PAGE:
The original article appeared in http:/home.swipnet.se/~w-16418/tech_stereo.htm
If you have a stereo sound monitor, e.g. the Philips CM 8833, you can modify the sound output of the SVI to provide a true stereo signal. The sound chip, AY-3-8910, has three independent sound channels, A,B and C. In the production SVI these are simply joined together, hence the monophonic or single channel output signal to the monitor (or TV via the modulator). If you are highly experienced at electronics and are willing to modify your SVI’s circuit board, you might like to attempt the following work. You will need to cut tracks on the board. Obviously the internal metal screen has to be removed as well. I take no responsibility for any damage you cause to your machine. It is entirely your responsibility if you decide to undertake the work.
A circuit has to be assembled on a small piece of circuit board. I used a short strip of veroboard. The circuit is needed to place the three sound channels in different positions in the sound field. Channel A will come out on the LEFT, channel B in the centre (i.e. fed to both LEFT and RIGHT equally, this is termed panning) and channel C on the RIGHT. The result is a true spread of stereo sound between stereo speakers or headphones.
I have not given a component layout or a list of components since there are so few. The total cost should be less than 2 pounds and some of you might be able to build it from your spares box. The circuit is given below.
YM2149 pin 4 >----------------: | pin 3 >----------------(---: :---------------------------> left :-----------(---(--: pin 38 >----(-----------(---(--------------O---[ ]-----O--> right | | | | 10k | O---[ ]----O :----: | | | 10k | | | | O-----[ ]--(--------O---------(---[ ]-----O | 10k | | | 10k | | | | | | [ ]8k2 [ ]1k [ ]1k [ ]1k [ ]8k2 [ ] [ ] [ ] [ ] [ ] | | | | | | | | | | pin 1 >----O-----------O--------O---------O------------O-->earth [ ] or [ ] ( bridge, no join : bend [ ] resistor O join [ ] or [ ] ( bridge, no join : bend [ ] resistor O join
The circuit board around the AY-3-8910 has to be cut carefully to separate the three channels. Pins 3,4 and 38 are joined. 3 and 4 are joined at the pins on the top of the circuit board (chip side). Carefully scrape away the join. On the underside there is a strip joining pins 3 and 38. Scrape a gap in that too. The last one is more difficult. A track leaves pin 38 and goes across the board to join to the negative end of capacitor C12 (on the SVI-328 at least ) which is the coupling capacitor to the sound output amplifier. It is situated near the monitor socket. If you trace its path, you will find it travels underneath the AY-3-8910, between the rows of pins (underside of the board). This is a convenient place to break the circuit to the mono (normal output).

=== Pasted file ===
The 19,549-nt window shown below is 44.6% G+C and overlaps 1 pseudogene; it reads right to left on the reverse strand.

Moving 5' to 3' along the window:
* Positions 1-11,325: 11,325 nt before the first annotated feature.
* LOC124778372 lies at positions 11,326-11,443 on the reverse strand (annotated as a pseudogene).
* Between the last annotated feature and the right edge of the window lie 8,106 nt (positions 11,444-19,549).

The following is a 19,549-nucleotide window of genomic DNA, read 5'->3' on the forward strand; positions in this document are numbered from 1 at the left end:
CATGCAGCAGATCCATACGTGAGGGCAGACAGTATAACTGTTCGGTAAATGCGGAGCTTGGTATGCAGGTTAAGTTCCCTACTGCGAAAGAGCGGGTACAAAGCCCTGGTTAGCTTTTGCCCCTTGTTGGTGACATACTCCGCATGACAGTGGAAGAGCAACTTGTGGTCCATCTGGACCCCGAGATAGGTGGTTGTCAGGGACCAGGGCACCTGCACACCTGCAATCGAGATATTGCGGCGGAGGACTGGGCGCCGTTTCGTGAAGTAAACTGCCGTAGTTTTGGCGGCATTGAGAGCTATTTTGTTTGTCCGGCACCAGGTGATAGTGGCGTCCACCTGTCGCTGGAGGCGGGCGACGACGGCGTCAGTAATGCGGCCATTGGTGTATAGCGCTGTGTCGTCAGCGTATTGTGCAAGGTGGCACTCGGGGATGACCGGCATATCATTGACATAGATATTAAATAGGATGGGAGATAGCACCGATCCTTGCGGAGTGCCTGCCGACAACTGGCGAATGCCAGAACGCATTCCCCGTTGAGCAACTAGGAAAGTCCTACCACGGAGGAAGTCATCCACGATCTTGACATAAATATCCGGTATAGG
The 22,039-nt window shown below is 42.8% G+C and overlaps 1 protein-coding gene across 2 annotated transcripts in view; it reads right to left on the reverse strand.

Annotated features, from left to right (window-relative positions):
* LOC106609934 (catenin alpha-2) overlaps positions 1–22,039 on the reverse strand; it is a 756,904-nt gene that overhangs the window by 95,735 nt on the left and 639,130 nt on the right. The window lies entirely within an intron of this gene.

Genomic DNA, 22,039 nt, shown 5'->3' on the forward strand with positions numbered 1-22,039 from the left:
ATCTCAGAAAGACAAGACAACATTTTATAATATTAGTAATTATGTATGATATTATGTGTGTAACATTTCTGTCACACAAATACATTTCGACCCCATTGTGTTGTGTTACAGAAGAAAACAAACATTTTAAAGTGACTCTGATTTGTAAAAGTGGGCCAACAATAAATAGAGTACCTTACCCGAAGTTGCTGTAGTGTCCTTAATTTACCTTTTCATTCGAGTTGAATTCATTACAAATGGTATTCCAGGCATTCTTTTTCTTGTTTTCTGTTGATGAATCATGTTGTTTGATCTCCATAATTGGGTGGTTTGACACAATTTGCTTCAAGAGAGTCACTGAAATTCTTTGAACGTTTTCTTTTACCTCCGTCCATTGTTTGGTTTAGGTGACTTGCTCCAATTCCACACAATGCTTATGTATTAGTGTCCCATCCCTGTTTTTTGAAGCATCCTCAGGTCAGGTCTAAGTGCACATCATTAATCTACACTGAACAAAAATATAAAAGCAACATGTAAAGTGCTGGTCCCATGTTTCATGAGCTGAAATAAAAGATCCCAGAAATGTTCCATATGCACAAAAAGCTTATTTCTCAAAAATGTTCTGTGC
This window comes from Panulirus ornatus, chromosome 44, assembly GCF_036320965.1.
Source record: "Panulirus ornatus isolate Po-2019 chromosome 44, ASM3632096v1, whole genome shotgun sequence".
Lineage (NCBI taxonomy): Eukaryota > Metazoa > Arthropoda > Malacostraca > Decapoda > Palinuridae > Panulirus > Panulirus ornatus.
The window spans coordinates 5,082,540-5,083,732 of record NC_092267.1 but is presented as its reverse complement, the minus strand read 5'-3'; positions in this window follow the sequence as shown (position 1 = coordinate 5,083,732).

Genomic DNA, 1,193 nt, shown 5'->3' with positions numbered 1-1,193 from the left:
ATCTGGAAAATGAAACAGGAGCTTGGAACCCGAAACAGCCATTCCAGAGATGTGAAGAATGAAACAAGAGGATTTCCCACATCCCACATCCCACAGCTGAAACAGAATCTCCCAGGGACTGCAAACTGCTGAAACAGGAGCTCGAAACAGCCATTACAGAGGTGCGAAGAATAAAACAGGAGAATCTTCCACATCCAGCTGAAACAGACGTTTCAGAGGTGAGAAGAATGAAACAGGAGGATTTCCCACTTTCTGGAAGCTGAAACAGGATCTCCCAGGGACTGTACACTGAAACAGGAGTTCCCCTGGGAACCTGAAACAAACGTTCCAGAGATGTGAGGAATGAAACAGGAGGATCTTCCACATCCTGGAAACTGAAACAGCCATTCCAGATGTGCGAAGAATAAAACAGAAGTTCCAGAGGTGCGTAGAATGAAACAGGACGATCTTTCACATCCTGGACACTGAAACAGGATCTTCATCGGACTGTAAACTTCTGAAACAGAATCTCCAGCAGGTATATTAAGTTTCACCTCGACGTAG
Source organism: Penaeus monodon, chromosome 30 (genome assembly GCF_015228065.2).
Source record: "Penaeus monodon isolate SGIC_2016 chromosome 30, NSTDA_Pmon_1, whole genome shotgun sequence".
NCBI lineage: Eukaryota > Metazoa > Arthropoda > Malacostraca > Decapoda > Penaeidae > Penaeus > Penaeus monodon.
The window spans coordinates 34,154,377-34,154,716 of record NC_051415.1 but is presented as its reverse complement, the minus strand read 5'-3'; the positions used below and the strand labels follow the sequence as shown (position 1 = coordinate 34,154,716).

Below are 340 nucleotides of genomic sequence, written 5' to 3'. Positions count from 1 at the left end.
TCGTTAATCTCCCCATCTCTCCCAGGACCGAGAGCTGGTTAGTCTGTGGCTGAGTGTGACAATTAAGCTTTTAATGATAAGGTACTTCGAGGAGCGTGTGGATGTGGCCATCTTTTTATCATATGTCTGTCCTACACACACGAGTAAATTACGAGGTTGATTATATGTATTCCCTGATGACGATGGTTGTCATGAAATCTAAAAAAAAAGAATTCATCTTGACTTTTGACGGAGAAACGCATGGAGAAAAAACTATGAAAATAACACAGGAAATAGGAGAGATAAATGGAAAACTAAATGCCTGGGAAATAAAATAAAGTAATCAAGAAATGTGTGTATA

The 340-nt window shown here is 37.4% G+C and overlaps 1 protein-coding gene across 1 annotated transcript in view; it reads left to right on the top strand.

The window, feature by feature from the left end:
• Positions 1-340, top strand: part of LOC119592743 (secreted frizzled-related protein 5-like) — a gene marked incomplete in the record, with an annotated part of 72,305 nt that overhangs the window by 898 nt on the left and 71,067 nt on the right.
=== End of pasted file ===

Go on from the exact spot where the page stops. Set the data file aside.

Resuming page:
Fitting the supplementary board
The extra circuit should be connected by short flying leads to the pins of the AY-3-8910; the appropriate leads to pins 1,3,4 and 38. The stereo outputs LEFT, RIGHT and EARTH should be taken by screened leads to the monitor output socket. I have broken the tracks at the 13 pin DIN socket so that pin 1 (the normal mono sound output) becomes the left sound channel and pin 2 (the composite video output – not used since a stereo monitor is being used!) becomes the right sound channel. Obviously you will have to make up a stereo monitor lead too.
The stereo modification will give you glorious stereo on music and sound effects, where the programmer has made good use of the AY-3-8910’s three channels. On some arcade games the effect is stunning! However, you will find that sound samples will give very hissy results. This is because some samplers use the individual channels to take parts or bites(!) of the sound waveform. Therefore the sound channels must be joined or added together i.e. you must revert to the channels being joined together! What you need is a stereo/mono switch. This is easily done. Wire a two pole two way switch so that pin 3 can be joined simultaneously to pins 4 and 38 of the AY-3-8910. With the switch one way, the pins are separate (stereo) and the other way the are joined together (mono, for sampled sound effects).